If there is one place in Tawi-tawi that was initially at the top of my list, that has to be the island municipality of Sitangkai. For several years, I have read that this sword-shaped island is the Philippines version of Venice where there are waterways and bridges, instead of roads and streets with a touch of Asian culture. With this narrative alone, it has confined my thoughts for quite some time. (Well who would not have wanted to see Venice?)
And so, when I had the opportunity to visit Tawi-tawi (the Philippines southernmost province) I did not let pass by the idea of visiting the famed floating market in the Philippines. During our 2nd day in Tawi-tawi, we made our way to Sitangkai. From afar, one would already notice how the island seems to float on water. It is very noticeable that most of the houses were standing on stilts.
As we come nearer, we have noticed that despite the very clear waters surrounding the place, a lot of garbages were scattered floating. But I did not allow these sights to affect my excitement. We reached a wide canal to which our boatman remarked that we are now entering Sitangkai’s market. It was as if I was brought to a new world.
Several smaller boats further greeted us until we docked at an area where there were lots of seaweeds being dried. Sitangkai is also known as the “seaweeds capital of the Philippines” due to the large production of seaweeds. From there, we started to walk our way further inside the market. According to our guide, before, one can reach the end of the canal by riding a boat. But now, that is no longer the practice since some areas of the canal has become more congested.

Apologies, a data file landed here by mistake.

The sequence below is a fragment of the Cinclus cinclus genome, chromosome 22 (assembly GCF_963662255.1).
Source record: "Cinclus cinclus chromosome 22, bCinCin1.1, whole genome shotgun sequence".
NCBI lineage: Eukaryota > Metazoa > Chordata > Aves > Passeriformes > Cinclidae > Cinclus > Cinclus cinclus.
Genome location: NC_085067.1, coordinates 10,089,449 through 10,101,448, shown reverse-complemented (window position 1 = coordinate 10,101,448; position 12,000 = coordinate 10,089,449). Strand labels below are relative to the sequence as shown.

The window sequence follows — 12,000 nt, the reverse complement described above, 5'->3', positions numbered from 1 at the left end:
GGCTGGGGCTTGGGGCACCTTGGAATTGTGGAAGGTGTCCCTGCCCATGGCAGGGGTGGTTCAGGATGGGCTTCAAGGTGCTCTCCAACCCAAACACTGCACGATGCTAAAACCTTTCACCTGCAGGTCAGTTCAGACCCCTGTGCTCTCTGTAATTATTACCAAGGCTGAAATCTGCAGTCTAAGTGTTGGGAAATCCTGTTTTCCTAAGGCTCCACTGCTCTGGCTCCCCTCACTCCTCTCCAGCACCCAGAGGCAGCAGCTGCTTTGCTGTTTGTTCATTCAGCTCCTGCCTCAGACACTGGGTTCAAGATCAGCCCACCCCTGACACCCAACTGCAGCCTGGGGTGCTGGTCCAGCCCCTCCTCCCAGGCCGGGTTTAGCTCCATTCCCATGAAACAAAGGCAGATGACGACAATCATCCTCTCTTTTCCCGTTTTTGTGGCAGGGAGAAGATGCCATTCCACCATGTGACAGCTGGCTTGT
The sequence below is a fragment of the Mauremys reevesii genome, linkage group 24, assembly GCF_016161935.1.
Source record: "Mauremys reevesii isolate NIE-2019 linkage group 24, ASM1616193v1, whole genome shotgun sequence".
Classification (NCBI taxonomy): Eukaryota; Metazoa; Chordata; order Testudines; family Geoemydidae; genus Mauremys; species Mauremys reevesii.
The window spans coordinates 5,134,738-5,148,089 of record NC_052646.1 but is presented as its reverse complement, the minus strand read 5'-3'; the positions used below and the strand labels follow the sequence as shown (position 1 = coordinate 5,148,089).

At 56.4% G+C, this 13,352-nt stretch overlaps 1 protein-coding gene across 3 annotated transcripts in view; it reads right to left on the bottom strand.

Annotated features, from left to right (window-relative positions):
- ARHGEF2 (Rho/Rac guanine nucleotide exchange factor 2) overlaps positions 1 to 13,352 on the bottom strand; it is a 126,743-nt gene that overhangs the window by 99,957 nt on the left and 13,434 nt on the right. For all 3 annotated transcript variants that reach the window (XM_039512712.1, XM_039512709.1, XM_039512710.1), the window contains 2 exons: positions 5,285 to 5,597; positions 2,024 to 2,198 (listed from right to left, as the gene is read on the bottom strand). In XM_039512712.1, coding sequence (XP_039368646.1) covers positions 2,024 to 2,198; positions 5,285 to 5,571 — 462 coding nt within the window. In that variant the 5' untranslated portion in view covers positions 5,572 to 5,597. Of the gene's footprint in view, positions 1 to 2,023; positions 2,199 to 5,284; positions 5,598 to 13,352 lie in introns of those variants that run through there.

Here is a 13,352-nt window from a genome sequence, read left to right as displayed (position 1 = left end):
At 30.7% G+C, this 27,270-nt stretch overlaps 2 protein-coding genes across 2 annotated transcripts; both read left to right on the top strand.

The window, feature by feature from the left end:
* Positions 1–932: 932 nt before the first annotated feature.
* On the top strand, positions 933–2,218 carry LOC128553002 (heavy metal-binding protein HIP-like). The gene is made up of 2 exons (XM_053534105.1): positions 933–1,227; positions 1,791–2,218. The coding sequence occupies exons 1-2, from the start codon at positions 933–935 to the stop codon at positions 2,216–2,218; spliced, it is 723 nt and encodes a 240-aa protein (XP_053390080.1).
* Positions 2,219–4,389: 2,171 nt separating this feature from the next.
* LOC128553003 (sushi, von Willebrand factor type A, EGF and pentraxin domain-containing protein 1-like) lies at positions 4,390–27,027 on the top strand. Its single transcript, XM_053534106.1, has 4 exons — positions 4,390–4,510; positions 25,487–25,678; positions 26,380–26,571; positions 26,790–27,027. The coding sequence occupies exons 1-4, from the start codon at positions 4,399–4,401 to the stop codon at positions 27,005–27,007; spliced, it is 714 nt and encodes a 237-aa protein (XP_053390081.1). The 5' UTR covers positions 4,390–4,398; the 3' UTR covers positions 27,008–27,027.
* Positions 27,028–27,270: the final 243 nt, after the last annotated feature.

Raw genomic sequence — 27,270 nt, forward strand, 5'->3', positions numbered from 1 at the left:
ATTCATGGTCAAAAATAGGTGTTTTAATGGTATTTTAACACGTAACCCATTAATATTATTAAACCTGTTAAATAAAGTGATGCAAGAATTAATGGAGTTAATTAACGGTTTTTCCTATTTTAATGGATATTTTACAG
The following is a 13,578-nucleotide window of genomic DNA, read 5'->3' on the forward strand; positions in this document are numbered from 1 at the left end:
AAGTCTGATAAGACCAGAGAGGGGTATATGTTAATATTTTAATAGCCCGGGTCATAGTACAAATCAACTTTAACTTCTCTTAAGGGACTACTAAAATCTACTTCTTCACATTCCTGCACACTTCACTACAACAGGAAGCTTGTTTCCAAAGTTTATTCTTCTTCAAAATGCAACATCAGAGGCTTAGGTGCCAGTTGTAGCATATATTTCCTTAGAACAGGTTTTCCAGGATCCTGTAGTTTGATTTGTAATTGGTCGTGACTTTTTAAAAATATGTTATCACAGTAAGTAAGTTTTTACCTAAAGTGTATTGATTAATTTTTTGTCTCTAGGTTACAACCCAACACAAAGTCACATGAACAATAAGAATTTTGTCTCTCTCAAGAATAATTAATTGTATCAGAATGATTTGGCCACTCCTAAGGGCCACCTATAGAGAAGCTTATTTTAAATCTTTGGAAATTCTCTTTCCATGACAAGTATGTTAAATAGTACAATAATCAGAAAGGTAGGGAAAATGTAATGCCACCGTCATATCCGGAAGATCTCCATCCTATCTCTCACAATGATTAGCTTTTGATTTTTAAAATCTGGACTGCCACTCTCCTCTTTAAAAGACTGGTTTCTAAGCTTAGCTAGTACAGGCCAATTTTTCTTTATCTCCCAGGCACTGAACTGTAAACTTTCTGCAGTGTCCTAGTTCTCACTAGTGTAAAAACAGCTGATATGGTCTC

It was a humbling experience seeing the life of our Tausug and Sama Dilaut brothers and sisters despite having mixed feelings during our quick walking tour of Sitangkai. The “Venice” I initially had in mind may not be the same with what I have seen personally, but the utter exquisiteness of the town’s core built on coral reefs plus the natural water passageways is purely beyond explanation. However, I am fervently wishing that the people and their leaders do something about the town’s garbage problem. Based on my observations, it looks like the people have the habit of just throwing their trashes into the waterways. I am not certain but I feel that the people are thinking the sea will anyhow wash this garbage away from them.
I wish that the locals realize how this appalling issue on trashes impact our environment and their future. And that an environmental catastrophe might sooner or later threaten this paradise in the middle of the Sulu Sea.
How to Get to Sitangkai:
From Manila, ride a plane to Zamboanga City and another plane to to Bongao, the capital town of Tawi-Tawi. From the airport in Bongao, ride a tricycle to the Chinese Pier and look for the ferry (lantsa) going to Sitangkai. The boat (lantsa) ride will take you around 5-6 hours depending on the cargo load of the boat. It leaves Bongao around 10am on Monday, Wednesday and Friday. Alternatively, if you are already in Sibutu, you can charter a boat from Tandu Owak which is only about 45 minutes ride.
For assistance: Contact Ma’am Salve Pescadera of Tawi-Tawi Tourism Office at +63 910 671 6367 or +63 905 154 7865.
Don’t be a wasted soul, be ‘juan’derlust.